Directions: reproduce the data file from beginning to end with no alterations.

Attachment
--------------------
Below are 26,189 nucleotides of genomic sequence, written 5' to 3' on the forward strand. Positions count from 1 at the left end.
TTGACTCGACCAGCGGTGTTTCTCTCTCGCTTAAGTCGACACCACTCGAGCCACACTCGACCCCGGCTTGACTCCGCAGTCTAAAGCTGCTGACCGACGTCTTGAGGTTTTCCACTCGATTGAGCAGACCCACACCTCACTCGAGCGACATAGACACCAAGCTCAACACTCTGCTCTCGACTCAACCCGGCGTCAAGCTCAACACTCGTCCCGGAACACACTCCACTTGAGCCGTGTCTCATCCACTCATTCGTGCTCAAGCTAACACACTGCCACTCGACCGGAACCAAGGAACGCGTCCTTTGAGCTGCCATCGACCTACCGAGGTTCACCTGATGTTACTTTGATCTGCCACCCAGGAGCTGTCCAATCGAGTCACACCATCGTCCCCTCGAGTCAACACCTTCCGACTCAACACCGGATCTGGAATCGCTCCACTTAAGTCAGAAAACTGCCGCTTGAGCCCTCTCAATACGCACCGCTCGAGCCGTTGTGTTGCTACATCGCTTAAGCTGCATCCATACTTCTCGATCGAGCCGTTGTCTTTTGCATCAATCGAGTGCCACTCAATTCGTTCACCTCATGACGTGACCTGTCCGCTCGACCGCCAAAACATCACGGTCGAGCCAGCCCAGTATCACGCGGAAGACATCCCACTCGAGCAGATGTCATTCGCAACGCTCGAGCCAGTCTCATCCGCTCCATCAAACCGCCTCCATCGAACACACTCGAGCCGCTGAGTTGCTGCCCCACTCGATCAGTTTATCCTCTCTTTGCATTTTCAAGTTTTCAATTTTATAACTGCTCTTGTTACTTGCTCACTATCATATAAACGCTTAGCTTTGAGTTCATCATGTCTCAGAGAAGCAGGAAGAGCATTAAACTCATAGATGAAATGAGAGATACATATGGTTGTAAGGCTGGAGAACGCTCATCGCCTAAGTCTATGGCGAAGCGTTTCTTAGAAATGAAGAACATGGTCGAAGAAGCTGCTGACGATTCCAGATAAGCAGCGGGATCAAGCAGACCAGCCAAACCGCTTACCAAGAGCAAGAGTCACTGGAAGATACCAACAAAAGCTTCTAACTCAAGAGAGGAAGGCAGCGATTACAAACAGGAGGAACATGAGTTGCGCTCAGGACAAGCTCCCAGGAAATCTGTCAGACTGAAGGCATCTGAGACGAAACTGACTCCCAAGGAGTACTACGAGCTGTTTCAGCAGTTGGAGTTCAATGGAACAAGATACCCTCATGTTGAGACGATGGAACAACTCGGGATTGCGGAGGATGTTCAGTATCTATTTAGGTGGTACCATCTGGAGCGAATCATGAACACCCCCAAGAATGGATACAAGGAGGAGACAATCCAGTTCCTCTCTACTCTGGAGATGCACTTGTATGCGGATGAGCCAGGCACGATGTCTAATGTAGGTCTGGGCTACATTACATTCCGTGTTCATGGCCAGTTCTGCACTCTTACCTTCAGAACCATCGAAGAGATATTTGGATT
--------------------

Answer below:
Below are 26,189 nucleotides of genomic sequence, written 5' to 3' on the forward strand. Positions count from 1 at the left end.
TTGACTCGACCAGCGGTGTTTCTCTCTCGCTTAAGTCGACACCACTCGAGCCACACTCGACCCCGGCTTGACTCCGCAGTCTAAAGCTGCTGACCGACGTCTTGAGGTTTTCCACTCGATTGAGCAGACCCACACCTCACTCGAGCGACATAGACACCAAGCTCAACACTCTGCTCTCGACTCAACCCGGCGTCAAGCTCAACACTCGTCCCGGAACACACTCCACTTGAGCCGTGTCTCATCCACTCATTCGTGCTCAAGCTAACACACTGCCACTCGACCGGAACCAAGGAACGCGTCCTTTGAGCTGCCATCGACCTACCGAGGTTCACCTGATGTTACTTTGATCTGCCACCCAGGAGCTGTCCAATCGAGTCACACCATCGTCCCCTCGAGTCAACACCTTCCGACTCAACACCGGATCTGGAATCGCTCCACTTAAGTCAGAAAACTGCCGCTTGAGCCCTCTCAATACGCACCGCTCGAGCCGTTGTGTTGCTACATCGCTTAAGCTGCATCCATACTTCTCGATCGAGCCGTTGTCTTTTGCATCAATCGAGTGCCACTCAATTCGTTCACCTCATGACGTGACCTGTCCGCTCGACCGCCAAAACATCACGGTCGAGCCAGCCCAGTATCACGCGGAAGACATCCCACTCGAGCAGATGTCATTCGCAACGCTCGAGCCAGTCTCATCCGCTCCATCAAACCGCCTCCATCGAACACACTCGAGCCGCTGAGTTGCTGCCCCACTCGATCAGTTTATCCTCTCTTTGCATTTTCAAGTTTTCAATTTTATAACTGCTCTTGTTACTTGCTCACTATCATATAAACGCTTAGCTTTGAGTTCATCATGTCTCAGAGAAGCAGGAAGAGCATTAAACTCATAGATGAAATGAGAGATACATATGGTTGTAAGGCTGGAGAACGCTCATCGCCTAAGTCTATGGCGAAGCGTTTCTTAGAAATGAAGAACATGGTCGAAGAAGCTGCTGACGATTCCAGATAAGCAGCGGGATCAAGCAGACCAGCCAAACCGCTTACCAAGAGCAAGAGTCACTGGAAGATACCAACAAAAGCTTCTAACTCAAGAGAGGAAGGCAGCGATTACAAACAGGAGGAACATGAGTTGCGCTCAGGACAAGCTCCCAGGAAATCTGTCAGACTGAAGGCATCTGAGACGAAACTGACTCCCAAGGAGTACTACGAGCTGTTTCAGCAGTTGGAGTTCAATGGAACAAGATACCCTCATGTTGAGACGATGGAACAACTCGGGATTGCGGAGGATGTTCAGTATCTATTTAGGTGGTACCATCTGGAGCGAATCATGAACACCCCCAAGAATGGATACAAGGAGGAGACAATCCAGTTCCTCTCTACTCTGGAGATGCACTTGTATGCGGATGAGCCAGGCACGATGTCTAATGTAGGTCTGGGCTACATTACATTCCGTGTTCATGGCCAGTTCTGCACTCTTACCTTCAGAACCATCGAAGAGATATTTGGATT